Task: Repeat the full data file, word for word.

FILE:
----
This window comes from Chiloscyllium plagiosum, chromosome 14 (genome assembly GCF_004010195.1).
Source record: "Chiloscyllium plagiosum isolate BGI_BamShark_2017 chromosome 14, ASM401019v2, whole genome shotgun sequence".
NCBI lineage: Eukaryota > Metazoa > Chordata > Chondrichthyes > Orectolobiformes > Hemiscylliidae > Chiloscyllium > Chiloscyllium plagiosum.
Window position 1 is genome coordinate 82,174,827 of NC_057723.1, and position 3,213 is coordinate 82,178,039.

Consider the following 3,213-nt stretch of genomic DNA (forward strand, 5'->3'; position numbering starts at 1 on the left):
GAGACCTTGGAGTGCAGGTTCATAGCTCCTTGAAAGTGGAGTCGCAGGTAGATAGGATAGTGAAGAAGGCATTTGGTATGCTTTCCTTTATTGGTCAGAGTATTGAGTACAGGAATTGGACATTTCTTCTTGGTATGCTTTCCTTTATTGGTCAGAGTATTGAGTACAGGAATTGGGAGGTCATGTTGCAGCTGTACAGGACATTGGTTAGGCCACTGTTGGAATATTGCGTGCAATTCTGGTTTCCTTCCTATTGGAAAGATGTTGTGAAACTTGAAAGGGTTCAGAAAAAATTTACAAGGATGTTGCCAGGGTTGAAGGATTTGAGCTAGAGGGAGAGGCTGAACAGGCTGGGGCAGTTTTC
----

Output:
This window comes from Chiloscyllium plagiosum, chromosome 14 (genome assembly GCF_004010195.1).
Source record: "Chiloscyllium plagiosum isolate BGI_BamShark_2017 chromosome 14, ASM401019v2, whole genome shotgun sequence".
NCBI lineage: Eukaryota > Metazoa > Chordata > Chondrichthyes > Orectolobiformes > Hemiscylliidae > Chiloscyllium > Chiloscyllium plagiosum.
Window position 1 is genome coordinate 82,174,827 of NC_057723.1, and position 3,213 is coordinate 82,178,039.

Consider the following 3,213-nt stretch of genomic DNA (forward strand, 5'->3'; position numbering starts at 1 on the left):
GAGACCTTGGAGTGCAGGTTCATAGCTCCTTGAAAGTGGAGTCGCAGGTAGATAGGATAGTGAAGAAGGCATTTGGTATGCTTTCCTTTATTGGTCAGAGTATTGAGTACAGGAATTGGACATTTCTTCTTGGTATGCTTTCCTTTATTGGTCAGAGTATTGAGTACAGGAATTGGGAGGTCATGTTGCAGCTGTACAGGACATTGGTTAGGCCACTGTTGGAATATTGCGTGCAATTCTGGTTTCCTTCCTATTGGAAAGATGTTGTGAAACTTGAAAGGGTTCAGAAAAAATTTACAAGGATGTTGCCAGGGTTGAAGGATTTGAGCTAGAGGGAGAGGCTGAACAGGCTGGGGCAGTTTTC